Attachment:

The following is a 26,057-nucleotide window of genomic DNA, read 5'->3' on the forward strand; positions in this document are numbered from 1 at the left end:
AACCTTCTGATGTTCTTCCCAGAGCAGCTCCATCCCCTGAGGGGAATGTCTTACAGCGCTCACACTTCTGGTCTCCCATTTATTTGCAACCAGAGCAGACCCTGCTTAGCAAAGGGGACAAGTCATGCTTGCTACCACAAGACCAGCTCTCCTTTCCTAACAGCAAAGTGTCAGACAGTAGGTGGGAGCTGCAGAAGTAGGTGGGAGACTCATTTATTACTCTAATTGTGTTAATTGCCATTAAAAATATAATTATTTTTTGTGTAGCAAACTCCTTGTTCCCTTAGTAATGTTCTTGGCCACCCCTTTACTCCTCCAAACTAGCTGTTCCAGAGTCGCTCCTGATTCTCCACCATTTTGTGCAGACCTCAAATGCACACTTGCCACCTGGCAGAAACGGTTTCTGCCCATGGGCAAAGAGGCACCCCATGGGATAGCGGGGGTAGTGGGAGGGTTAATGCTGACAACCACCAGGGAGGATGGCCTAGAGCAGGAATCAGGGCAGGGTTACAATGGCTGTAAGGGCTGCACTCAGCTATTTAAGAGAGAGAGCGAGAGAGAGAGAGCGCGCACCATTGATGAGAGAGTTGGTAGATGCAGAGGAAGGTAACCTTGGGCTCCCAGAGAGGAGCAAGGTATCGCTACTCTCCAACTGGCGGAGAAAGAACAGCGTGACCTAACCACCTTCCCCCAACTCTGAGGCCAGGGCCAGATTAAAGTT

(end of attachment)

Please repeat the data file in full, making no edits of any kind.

The following is a 26,057-nucleotide window of genomic DNA, read 5'->3' on the forward strand; positions in this document are numbered from 1 at the left end:
AACCTTCTGATGTTCTTCCCAGAGCAGCTCCATCCCCTGAGGGGAATGTCTTACAGCGCTCACACTTCTGGTCTCCCATTTATTTGCAACCAGAGCAGACCCTGCTTAGCAAAGGGGACAAGTCATGCTTGCTACCACAAGACCAGCTCTCCTTTCCTAACAGCAAAGTGTCAGACAGTAGGTGGGAGCTGCAGAAGTAGGTGGGAGACTCATTTATTACTCTAATTGTGTTAATTGCCATTAAAAATATAATTATTTTTTGTGTAGCAAACTCCTTGTTCCCTTAGTAATGTTCTTGGCCACCCCTTTACTCCTCCAAACTAGCTGTTCCAGAGTCGCTCCTGATTCTCCACCATTTTGTGCAGACCTCAAATGCACACTTGCCACCTGGCAGAAACGGTTTCTGCCCATGGGCAAAGAGGCACCCCATGGGATAGCGGGGGTAGTGGGAGGGTTAATGCTGACAACCACCAGGGAGGATGGCCTAGAGCAGGAATCAGGGCAGGGTTACAATGGCTGTAAGGGCTGCACTCAGCTATTTAAGAGAGAGAGCGAGAGAGAGAGAGCGCGCACCATTGATGAGAGAGTTGGTAGATGCAGAGGAAGGTAACCTTGGGCTCCCAGAGAGGAGCAAGGTATCGCTACTCTCCAACTGGCGGAGAAAGAACAGCGTGACCTAACCACCTTCCCCCAACTCTGAGGCCAGGGCCAGATTAAAGTT